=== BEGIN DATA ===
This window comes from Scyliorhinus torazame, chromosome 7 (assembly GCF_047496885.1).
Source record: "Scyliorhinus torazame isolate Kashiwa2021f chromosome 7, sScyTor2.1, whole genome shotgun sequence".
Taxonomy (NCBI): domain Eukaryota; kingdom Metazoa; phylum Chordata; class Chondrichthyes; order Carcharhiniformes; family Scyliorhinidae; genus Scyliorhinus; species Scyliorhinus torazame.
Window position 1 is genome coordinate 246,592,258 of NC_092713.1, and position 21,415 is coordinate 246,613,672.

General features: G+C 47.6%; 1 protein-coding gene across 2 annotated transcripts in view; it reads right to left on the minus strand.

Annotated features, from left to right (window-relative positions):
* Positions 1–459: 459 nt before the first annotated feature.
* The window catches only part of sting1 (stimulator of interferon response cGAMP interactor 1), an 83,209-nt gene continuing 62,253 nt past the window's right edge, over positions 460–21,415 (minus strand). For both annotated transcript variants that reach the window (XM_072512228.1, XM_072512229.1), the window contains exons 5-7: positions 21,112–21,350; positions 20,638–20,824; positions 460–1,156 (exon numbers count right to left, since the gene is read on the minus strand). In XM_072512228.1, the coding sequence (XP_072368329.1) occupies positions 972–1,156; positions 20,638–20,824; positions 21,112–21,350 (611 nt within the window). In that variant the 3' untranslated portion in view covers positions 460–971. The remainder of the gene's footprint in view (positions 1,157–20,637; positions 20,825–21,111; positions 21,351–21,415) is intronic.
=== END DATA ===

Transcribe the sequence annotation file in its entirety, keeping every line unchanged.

This window comes from Scyliorhinus torazame, chromosome 7 (assembly GCF_047496885.1).
Source record: "Scyliorhinus torazame isolate Kashiwa2021f chromosome 7, sScyTor2.1, whole genome shotgun sequence".
Taxonomy (NCBI): domain Eukaryota; kingdom Metazoa; phylum Chordata; class Chondrichthyes; order Carcharhiniformes; family Scyliorhinidae; genus Scyliorhinus; species Scyliorhinus torazame.
Window position 1 is genome coordinate 246,592,258 of NC_092713.1, and position 21,415 is coordinate 246,613,672.

General features: G+C 47.6%; 1 protein-coding gene across 2 annotated transcripts in view; it reads right to left on the minus strand.

Annotated features, from left to right (window-relative positions):
* Positions 1–459: 459 nt before the first annotated feature.
* The window catches only part of sting1 (stimulator of interferon response cGAMP interactor 1), an 83,209-nt gene continuing 62,253 nt past the window's right edge, over positions 460–21,415 (minus strand). For both annotated transcript variants that reach the window (XM_072512228.1, XM_072512229.1), the window contains exons 5-7: positions 21,112–21,350; positions 20,638–20,824; positions 460–1,156 (exon numbers count right to left, since the gene is read on the minus strand). In XM_072512228.1, the coding sequence (XP_072368329.1) occupies positions 972–1,156; positions 20,638–20,824; positions 21,112–21,350 (611 nt within the window). In that variant the 3' untranslated portion in view covers positions 460–971. The remainder of the gene's footprint in view (positions 1,157–20,637; positions 20,825–21,111; positions 21,351–21,415) is intronic.